GM pulls out of SA

GMSA’s Struandale and Kempston Road staff leave the Nelson Mandela Bay Stadium after yesterday’s briefing.
Picture: Eugene Coetzee

73-year association with PE comes to an end

IN a move which sent shock waves through its workforce and the entire South African motor industry yesterday, Port Elizabeth-based General Motors South Africa (GMSA) announced it was pulling out of the country, meaning the likely loss of scores of jobs.

The abrupt notice of its withdrawal from its domestic and East African markets means the end of the road for the automotive giant’s long-standing presence in the city as a major employer stretching back 91 years, save for an 18-year disinvestment period between 1986 and 2004.

The announcement has angered the National Union of Metalworkers of SA (Numsa), which said it had not been consulted in advance and that the fate of employees remained unknown.

The dramatic national media briefing on the American carmaker’s disinvestment from Africa at a Port Elizabeth beachfront hotel was a bittersweet announcement, with Japan’s Isuzu Motors simultaneously revealing its acquisition of GMSA’s production, after-market and administrative facilities around the country.

The new entity will be known as Isuzu Motors South Africa and will come into being when GMSA winds up its operations in South Africa by year-end. Having partnered with GMSA for more than 40 years, Isuzu’s renewed and increased presence in the Bay is seen as playing a critical role in avoiding more serious job losses while ensuring some component suppliers can continue to serve its bakkie and truck production.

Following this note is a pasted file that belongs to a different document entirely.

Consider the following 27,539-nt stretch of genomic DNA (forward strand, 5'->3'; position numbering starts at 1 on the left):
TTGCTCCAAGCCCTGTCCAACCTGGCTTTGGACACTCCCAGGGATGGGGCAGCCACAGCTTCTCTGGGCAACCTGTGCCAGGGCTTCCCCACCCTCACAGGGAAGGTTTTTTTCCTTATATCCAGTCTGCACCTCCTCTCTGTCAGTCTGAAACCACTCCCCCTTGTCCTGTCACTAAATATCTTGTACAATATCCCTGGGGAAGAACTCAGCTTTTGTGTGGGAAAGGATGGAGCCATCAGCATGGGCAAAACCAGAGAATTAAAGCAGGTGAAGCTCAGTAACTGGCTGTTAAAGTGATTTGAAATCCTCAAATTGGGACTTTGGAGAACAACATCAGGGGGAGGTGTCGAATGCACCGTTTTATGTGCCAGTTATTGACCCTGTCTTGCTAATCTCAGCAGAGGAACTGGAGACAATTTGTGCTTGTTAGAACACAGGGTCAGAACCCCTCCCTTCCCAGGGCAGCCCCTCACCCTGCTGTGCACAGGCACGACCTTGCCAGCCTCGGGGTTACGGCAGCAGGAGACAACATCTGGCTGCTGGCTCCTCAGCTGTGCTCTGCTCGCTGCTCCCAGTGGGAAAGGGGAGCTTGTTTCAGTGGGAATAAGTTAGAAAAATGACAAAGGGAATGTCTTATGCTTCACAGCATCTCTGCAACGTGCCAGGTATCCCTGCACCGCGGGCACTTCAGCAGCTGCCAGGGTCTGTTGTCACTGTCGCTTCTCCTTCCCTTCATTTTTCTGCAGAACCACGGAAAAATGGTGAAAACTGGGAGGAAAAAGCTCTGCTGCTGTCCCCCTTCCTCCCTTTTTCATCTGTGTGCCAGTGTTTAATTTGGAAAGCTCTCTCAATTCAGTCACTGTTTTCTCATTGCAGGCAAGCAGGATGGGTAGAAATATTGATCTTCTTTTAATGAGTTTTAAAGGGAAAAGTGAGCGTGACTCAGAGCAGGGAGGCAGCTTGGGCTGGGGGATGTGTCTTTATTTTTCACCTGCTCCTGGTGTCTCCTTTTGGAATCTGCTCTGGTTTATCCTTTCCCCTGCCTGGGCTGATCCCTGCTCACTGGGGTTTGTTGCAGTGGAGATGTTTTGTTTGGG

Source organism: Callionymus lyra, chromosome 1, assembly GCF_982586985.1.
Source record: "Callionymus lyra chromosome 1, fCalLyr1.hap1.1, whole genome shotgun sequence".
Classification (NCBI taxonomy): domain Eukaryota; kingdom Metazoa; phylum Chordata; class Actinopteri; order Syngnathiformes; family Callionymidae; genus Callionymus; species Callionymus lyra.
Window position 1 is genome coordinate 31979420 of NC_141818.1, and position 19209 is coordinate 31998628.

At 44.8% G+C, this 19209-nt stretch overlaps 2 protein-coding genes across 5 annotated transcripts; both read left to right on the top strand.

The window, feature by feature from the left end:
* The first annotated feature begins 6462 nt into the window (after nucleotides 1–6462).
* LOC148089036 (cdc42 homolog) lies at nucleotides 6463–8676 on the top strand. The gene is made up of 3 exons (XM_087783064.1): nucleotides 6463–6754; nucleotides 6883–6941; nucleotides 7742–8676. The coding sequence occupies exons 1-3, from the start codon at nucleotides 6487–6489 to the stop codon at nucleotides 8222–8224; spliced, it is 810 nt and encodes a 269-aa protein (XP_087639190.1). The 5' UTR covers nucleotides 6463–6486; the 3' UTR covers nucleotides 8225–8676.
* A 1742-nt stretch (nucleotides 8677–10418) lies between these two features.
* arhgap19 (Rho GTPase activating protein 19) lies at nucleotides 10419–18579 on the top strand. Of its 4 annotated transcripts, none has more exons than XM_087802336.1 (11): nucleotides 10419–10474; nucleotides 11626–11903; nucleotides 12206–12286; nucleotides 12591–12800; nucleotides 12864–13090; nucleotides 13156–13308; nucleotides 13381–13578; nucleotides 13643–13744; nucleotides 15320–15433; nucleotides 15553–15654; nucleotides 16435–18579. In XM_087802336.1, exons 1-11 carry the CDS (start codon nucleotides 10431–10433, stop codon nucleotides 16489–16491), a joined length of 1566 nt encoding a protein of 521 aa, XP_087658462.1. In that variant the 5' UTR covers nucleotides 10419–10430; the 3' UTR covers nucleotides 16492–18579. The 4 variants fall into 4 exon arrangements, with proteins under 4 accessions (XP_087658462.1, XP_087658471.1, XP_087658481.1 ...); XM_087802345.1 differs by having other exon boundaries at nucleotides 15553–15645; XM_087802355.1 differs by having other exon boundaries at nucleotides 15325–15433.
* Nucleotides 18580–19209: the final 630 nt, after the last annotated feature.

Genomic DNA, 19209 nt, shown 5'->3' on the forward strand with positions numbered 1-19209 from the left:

Before the media briefing, GM bused the about 1 500 employees at its two Bay facilities to the Nelson Mandela Bay Stadium immediately after they reported for work at 7am to inform them of the move.

The media briefing, delivered in an upbeat tone, was addressed by Isuzu sales division senior executive Haruyasu Tanishige, GMSA president and managing director Ian Nicholls and GM international vice-president Ritch Schaafsma. They revealed that: ý GM will no longer manufacture or sell Chevrolet vehicles in South Africa as of year-end. All effective warranties and service plans and parts supply commitments will, however, be honoured;

  • Isuzu intends maintaining a national dealer network of 90 dealerships. GMSA has 132 multi-brand dealerships, meaning that more than 40 dealers will be shed;
  • Jobs will be shed as a result of the developments, but neither GMSA nor Isuzu have yet provided figures;
  • Consultations with the affected GMSA workforce began immediately after the announcement. It follows a recent period during which the company started offering employees voluntary severance packages;
  • Isuzu intends expanding its local and continental footprint, which will mean more investment in local facilities and the potential introduction of new models;
  • GM will continue to source components, and specifically catalytic converters, from South Africa, with contracts in place to supply North America until at least 2024;
  • Currently managed from South Africa, GM’s interests in Africa and the Middle East will in future be managed from Singapore; and
  • The PSA Group (Peugeot/Citroen) bought GM’s German brand Opel earlier this year. Opel will continue to be sold in South Africa, but under a new holding company.
Isuzu’s Haruyasu Tanishige, left, and GMSA’s Ian Nicholls.
Picture: Eugene Coetzee

Nicholls said: “These decisions were not made lightly.

“We appreciate the support our employees, customers, dealers, suppliers, the government and other key stakeholders have given us over the many years that we have operated in this country.”

Tanishige said: “We are committed to the South African market.

“The integration of our light commercial and medium- and heavy-duty commercial business will strengthen our base to grow here.”